Inside the Capitol

Friday, August 06, 2004

3 Sheriffs Still Slippery

SANTA FE – The three sheriffs trying to dig up Billy the Kid and his mother are a slippery bunch of varmints. Their responses to my information requests have been full of contradictions and pieces that don’t fit together.
The sheriffs claim they are conducting an official criminal investigation, so they can’t tell me anything about what they are doing or how much time and money they are spending on the investigation.
That is important information to me because I contend that they are wasting a great amount of time and taxpayer money going after possible criminals who committed their acts over a century ago. And all they are accomplishing is the likely destruction of a legend that no longer will be able to boost tourism in Silver City and Fort Sumner.
But at other times, the sheriffs tell me the total investigation is funded with private money and they don’t have to tell me about that either. It seems highly unlikely that private money is paying their salaries and funding the operation of their offices while they spend time on their investigation, but it may be paying many other expenses.
So what are we to make of a privately-funded criminal investigation? Is that good public policy? It does save taxpayer money. But think about it. What happens if rich folks can fund criminal investigations? They can take over New Mexico law enforcement. They can go after whomever they want. It sounds like vigilante justice.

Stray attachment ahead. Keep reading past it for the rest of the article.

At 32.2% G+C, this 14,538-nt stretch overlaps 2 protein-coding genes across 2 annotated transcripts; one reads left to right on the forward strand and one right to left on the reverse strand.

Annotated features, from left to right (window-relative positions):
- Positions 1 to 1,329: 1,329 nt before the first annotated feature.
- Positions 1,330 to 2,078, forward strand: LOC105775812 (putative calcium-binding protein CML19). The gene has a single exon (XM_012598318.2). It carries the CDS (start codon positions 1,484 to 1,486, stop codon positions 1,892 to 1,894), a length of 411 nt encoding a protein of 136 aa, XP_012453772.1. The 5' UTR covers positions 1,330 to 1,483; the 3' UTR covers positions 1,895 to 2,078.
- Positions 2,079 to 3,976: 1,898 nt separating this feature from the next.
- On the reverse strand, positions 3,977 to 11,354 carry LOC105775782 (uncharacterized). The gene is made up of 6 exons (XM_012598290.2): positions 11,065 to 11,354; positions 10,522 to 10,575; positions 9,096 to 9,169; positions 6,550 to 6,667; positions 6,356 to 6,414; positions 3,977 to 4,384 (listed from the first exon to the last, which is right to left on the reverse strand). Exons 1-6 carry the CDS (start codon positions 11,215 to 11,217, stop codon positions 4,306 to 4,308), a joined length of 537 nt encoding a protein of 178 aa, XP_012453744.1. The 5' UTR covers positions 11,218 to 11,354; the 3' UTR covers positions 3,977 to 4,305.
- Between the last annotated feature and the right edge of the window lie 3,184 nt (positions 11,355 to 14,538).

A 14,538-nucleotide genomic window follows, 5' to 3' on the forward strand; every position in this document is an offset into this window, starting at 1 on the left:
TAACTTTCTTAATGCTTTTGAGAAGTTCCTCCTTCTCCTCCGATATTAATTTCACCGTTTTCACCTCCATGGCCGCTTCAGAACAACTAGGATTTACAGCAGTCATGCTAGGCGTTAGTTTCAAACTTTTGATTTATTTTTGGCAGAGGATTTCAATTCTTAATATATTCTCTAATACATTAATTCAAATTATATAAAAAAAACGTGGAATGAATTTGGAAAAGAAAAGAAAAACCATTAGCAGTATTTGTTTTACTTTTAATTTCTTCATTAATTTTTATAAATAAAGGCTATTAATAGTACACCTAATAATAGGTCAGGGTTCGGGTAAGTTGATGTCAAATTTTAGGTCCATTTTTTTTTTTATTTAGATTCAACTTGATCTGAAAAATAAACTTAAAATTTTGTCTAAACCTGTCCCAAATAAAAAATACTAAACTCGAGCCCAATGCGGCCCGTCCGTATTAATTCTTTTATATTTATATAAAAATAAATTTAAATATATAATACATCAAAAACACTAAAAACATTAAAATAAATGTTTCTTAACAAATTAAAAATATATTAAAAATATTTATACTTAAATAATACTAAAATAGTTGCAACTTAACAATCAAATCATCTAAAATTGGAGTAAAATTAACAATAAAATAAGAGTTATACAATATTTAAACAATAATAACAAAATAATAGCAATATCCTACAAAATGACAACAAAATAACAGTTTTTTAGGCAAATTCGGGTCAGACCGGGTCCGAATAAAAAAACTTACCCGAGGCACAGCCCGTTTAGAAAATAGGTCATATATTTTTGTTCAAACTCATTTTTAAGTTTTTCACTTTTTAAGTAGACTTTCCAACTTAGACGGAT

It also sounds a little like the infamous Santa Fe Ring that controlled sheriffs and district attorneys and judges back in Billy’s day. That’s what Billy and John Tunstall and Alexander McSween were fighting against.
Is history repeating itself? Well, it’s probably not that bad, but someone is putting a large amount of money into financing a criminal investigation. And we have a right by law to know who it is.
Private money entering public coffers to be used for operational purposes must be open to sunshine laws. In this case, it becomes part of an official criminal investigation by public officials, thereby “changing color” and becoming subject to public scrutiny.
But the current situation is totally different. The sheriffs are shielding the identity of their benefactor and the use of all money received. Depending on their audience, they are shielding that information either as part of a criminal investigation or as the act of private citizens doing some privately-funded research on their own.
In fact, sometimes, they’re just three good old boys out having fun, proclaiming that it will be good for tourism and maybe there might even be a book or movie deal in it.
The public has a right to know what is happening. Where is the money coming from and for what hidden purpose? This intrigue extends all the way up to the governor and apparently there is more than one anonymous benefactor. The public has a right know what, if anything, these benefactors are receiving in return.
At this point, the sheriffs are playing a shell game with us. They said they are really conducting an “ongoing criminal investigation.” That should mean taxpayer expenses. But Sullivan and Graves claim “private” benefactors and Sederwall surprisingly told the Attorney General that he was using his “own private funds.”
The sheriffs claim their “criminal investigation” shields them from releasing information. That would be information about “criminals,” but not information about where the money is coming from.
The fact is that the sheriffs can’t shield themselves from scrutiny by claiming that any of their acts are private since they are all public officials conducting a very public case.
And what about Deputy Sederwall, who seems to be doing most of the leg work in this investigation. He presents himself as a deputy, authorized to conduct a criminal investigation and dig up bodies, but when I inquired as to the conditions of his deputizing, I was told he is only a “reserve” deputy, a title that doesn’t even appear in state statutes.
We’ll keep after this until all the pieces fit together.


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